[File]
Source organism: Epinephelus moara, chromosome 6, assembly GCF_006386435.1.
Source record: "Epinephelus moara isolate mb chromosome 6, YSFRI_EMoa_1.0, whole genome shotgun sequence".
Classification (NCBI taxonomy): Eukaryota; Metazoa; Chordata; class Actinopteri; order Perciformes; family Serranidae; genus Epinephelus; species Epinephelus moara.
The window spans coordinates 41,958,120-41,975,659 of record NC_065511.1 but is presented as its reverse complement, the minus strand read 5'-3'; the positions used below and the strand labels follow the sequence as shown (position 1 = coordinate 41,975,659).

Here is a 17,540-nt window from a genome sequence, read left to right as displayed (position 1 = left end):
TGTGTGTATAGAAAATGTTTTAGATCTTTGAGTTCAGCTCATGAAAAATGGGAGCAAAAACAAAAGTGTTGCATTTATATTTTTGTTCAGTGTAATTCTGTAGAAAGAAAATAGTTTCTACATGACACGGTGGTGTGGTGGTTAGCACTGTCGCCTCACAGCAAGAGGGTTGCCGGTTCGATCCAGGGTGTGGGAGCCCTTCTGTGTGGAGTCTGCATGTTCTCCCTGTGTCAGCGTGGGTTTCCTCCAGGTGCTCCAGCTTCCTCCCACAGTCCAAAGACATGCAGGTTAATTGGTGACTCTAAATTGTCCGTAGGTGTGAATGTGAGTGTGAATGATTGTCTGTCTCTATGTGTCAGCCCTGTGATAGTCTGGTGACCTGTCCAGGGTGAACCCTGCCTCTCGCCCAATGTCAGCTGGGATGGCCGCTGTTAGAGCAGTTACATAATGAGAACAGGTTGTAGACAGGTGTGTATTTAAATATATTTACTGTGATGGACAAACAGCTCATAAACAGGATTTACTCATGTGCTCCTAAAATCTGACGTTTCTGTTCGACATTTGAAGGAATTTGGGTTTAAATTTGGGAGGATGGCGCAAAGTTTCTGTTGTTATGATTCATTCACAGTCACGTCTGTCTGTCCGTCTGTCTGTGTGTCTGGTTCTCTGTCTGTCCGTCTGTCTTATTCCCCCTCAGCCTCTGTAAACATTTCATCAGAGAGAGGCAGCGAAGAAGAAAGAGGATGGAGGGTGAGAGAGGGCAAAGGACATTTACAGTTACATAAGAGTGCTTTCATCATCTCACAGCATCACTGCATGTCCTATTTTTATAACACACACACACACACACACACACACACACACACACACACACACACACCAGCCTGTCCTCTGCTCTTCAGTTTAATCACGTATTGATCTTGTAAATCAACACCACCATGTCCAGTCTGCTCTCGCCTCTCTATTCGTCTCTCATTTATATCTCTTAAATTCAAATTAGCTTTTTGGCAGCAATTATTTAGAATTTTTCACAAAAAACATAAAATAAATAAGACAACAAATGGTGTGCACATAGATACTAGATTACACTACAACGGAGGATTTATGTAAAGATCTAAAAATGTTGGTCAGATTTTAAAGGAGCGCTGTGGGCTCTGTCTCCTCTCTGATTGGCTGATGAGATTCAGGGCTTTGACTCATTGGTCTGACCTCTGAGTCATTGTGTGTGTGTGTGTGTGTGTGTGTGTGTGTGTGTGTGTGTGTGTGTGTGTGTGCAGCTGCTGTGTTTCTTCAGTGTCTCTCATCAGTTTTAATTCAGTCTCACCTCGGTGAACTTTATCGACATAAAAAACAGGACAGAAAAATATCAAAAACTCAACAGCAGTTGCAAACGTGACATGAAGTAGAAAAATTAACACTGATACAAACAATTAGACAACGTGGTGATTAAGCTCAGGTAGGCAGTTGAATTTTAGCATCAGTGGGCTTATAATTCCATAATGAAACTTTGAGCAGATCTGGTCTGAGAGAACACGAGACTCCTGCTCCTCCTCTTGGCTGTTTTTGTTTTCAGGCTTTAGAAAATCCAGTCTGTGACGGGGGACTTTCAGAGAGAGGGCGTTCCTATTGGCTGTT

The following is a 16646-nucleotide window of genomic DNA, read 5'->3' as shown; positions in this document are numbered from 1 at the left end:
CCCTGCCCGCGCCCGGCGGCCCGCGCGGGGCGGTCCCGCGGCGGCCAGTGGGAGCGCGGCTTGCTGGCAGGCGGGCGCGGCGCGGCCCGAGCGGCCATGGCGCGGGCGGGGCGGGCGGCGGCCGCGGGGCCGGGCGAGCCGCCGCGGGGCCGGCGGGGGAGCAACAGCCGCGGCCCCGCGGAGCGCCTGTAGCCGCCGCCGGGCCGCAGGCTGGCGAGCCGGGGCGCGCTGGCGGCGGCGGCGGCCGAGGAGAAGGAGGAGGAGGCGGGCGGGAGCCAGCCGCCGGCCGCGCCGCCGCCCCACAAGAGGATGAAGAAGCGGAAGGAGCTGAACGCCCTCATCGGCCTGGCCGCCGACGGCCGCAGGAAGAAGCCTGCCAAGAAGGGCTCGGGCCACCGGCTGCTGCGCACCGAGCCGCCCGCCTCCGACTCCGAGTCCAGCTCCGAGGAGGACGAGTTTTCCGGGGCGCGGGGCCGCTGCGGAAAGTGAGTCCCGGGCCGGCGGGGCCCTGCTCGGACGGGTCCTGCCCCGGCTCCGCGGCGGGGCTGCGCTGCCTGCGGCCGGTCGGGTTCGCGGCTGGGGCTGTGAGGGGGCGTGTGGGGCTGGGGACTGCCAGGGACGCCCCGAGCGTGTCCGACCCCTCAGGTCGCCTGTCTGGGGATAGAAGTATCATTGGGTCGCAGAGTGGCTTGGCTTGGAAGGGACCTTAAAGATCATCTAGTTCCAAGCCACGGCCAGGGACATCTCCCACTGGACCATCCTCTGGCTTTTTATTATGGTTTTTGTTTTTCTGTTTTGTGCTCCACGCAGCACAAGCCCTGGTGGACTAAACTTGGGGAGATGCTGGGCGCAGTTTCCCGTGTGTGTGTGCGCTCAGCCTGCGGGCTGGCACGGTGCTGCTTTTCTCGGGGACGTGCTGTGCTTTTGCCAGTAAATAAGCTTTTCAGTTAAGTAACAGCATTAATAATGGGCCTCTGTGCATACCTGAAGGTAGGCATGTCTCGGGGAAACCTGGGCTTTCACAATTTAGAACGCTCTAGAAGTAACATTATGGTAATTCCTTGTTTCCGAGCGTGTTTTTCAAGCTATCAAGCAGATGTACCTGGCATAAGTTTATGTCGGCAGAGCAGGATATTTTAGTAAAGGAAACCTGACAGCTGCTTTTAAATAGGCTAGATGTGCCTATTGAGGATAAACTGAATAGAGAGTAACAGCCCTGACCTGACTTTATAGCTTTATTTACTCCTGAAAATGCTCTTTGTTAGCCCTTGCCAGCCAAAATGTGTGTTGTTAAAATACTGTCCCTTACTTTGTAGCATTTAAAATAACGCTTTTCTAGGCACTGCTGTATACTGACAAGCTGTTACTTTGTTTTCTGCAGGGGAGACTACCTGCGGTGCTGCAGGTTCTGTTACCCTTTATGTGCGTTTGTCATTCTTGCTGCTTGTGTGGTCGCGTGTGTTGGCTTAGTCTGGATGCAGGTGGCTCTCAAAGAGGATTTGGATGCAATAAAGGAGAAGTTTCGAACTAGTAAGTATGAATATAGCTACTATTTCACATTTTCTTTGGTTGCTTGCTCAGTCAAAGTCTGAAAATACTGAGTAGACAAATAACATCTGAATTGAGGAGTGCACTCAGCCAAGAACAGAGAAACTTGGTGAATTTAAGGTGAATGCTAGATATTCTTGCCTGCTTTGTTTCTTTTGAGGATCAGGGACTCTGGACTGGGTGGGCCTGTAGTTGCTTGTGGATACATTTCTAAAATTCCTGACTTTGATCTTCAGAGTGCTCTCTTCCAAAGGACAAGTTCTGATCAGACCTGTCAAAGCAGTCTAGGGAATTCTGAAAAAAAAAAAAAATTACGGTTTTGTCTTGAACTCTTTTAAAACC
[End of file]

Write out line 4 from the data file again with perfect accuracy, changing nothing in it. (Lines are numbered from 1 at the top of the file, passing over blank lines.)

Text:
The window spans coordinates 41,958,120-41,975,659 of record NC_065511.1 but is presented as its reverse complement, the minus strand read 5'-3'; the positions used below and the strand labels follow the sequence as shown (position 1 = coordinate 41,975,659).